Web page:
asleep and the entire episode is a dream or an
a) Repetition of WORDS/ IDEAS/ or, IMAGES;
The repetition of a word or phrase at the beginning
of successive lines or stanzas.
Tomorrow when the sun comes out,
Tomorrow when the birds sing out,
Tomorrow it will come to be,
Tomorrow, when you'll come to me.
The repetition of a word or phrase at the end of
one line and at the beginning of the next; or, at the end
of the last line in a stanza or verse, and at the beginning
of the next stanza.
She will never come to this my land,
To this my land where I belong.
The use of words which imitate the
sounds they stand for.
The waves are racing
Towards the shore
Booming crashing…more more more!
The sand is crunching beaneth my feet
Boom crash crunch crunch
I march to the beat
Umbrellas whisking by
Storm clouds brewing
Land meets sky
Full grey clouds
Let the storm begin.
To the sea she went,
Without smiling they parted,
b) HYSTERON-PROTERON (the last first):
Then came the thunder.
Out she went.
Fear she felt.
-is the rhetorical term used to
designate the most
elementary form of
resemblances: most similes
are introduced by "like" or
"as." These comparisons are
usually between dissimilar
situations or objects that have
something in common, such
"My love is like a red,
- leaves out "like" or "as" and
implies a direct comparison
between objects or situations.
"All flesh is grass."
Storm At Sea
CRASHING waves... SMASHING seas...
Bringing sailors to their knees.
As they struggle to save their lives,
Hoping and praying help arrives.
The stormy seas as dark as coal,
Preventing the sailors from reaching their goal.
Battered and bruised, but still they fight...
Staring ahead into the dead of night.
Rocking and rolling as they try to stand...
Hoping against hope that they soon reach land.
Bleary eyed from lack of sleep.
Down in their cabins, huddled like sheep.
As they're rocking and rolling down beneath,
Weary sailors above resist with gritted teeth.
Hours later, as the storm starts to dissipate,
It leaves a calm tranquil sea in it wake.
The veteran sailors know the battle is over and they have won...
As they contemplate other storms yet to come...
By Amar Qamar
-is a form of metaphor, which in mentioning an important
(and attached) part signifies the whole (e.g. "hands" for
Boots on the ground—refers to soldiers
New wheels—refers to a new car
Ask for her hand—refers to asking a woman to marry
Suits—can refer to businesspeople
Plastic—can refer to credit cards
The White House—can refer to statements made by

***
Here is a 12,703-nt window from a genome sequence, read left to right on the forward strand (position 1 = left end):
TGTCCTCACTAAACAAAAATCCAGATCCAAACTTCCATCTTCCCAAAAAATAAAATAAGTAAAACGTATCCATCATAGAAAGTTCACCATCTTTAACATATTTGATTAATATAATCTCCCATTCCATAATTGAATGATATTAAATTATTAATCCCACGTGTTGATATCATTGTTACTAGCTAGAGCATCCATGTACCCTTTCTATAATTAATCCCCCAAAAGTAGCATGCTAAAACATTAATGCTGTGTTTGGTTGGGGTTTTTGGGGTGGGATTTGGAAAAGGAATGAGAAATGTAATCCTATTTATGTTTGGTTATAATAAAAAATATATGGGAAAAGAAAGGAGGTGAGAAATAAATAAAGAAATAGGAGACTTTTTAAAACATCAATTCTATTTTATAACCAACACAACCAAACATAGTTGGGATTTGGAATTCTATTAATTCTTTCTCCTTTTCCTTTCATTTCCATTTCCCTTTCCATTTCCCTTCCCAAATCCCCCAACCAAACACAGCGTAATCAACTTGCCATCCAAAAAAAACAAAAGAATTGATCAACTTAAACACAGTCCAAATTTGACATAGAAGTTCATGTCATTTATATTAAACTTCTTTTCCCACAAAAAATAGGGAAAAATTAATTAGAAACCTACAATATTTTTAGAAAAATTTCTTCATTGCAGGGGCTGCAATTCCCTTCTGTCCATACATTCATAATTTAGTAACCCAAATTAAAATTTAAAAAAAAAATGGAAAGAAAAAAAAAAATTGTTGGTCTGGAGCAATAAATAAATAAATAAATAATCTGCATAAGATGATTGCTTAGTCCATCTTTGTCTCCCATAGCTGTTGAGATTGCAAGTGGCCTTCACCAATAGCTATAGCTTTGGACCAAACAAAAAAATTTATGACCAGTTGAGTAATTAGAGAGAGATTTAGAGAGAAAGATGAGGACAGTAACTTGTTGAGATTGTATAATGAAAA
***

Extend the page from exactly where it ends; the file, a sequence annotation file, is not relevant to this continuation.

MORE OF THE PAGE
individuals within the United States government
-is similar to synecdoche; it's a form of metaphor allowing
an object closely associated (but unattached) with a object
or situation to stand for the thing itself (e.g. the crown or
throne for a king or the bench for the judicial system).
The given lines are from Shakespeare’s “Julies Caesar” Act I.
“Friends, Romans, countrymen, lend me your ears.”
Mark Anthony uses “ears” to say that he wants the people
present there to listen to him attentively. It is a metonymy
because the word “ears” replaces the concept of
-is like a simile or metaphor with the
first term left out. "My love is like a red,
red rose" is a simile. If, through
persistent identification of the rose with
the beloved woman, we may come to
associate the rose with her and her
particular virtues. At this point, the rose
would become a symbol.
My Heart Leaps Up When I Behold
My heart leaps up when I behold
A rainbow in the sky
Spring and daisies means youth in Sara Teasdale’s “Wild Asters”:
In the spring, I asked the daisies
If his words were true,
And the clever, clear-eyed daisies
Brown and barren means growing old in Sara Teasdale’s “Wild Asters”:
Now the fields are brown and barren,
Bitter autumn blows,
Bitter autumn means death in Sara Teasdale’s “Wild Asters”:
Now the fields are brown and barren,
Bitter autumn blows,
And of all the stupid asters
Not one knows.
- William Wordsworth’s
- can be defined as a one to one
correspondence between a series of abstract
ideas and a series of images or pictures
presented in the form of a story or a
narrative. For example, George
Orwell's Animal Farm is an extended allegory
that represents the Russian Revolution
through a fable of a farm and its rebellious
1. “Animal Farm”, written by George Orwell, is an allegory that
uses animals on a farm to describe the overthrow of the last
of the Russian Tsar Nicholas II and the Communist
Revolution of Russia before WW I. The actions of the
animals on the farm are used to expose the greed and
corruption of the revolution. It also describes how powerful
people can change the ideology of a society. One of the
cardinal rules on the farm for the animals is:
“All animals are equal but a few are more equal than others.”
The animals on the farm represent different sections of Russian
society after the revolution.
For instance, the pigs represent those who came to power
following the revolution; “Mr. Jones” the owner of the farm
represents the overthrown Tsar Nicholas II; while “Boxer” the
horse, represents the laborer class etc. The use of allegory in
the novel allows Orwell to make his position clear about the
Russian Revolution and expose its evils.
-occurs when you treat abstractions or inanimate objects as
human, that is, giving them human attributes, powers, or
feelings (e.g., "nature wept" or "the wind whispered many
truths to me").
Look at the human characteristics used by Howard Nemerov
in his poem “The Vacuum.” Also notice how personification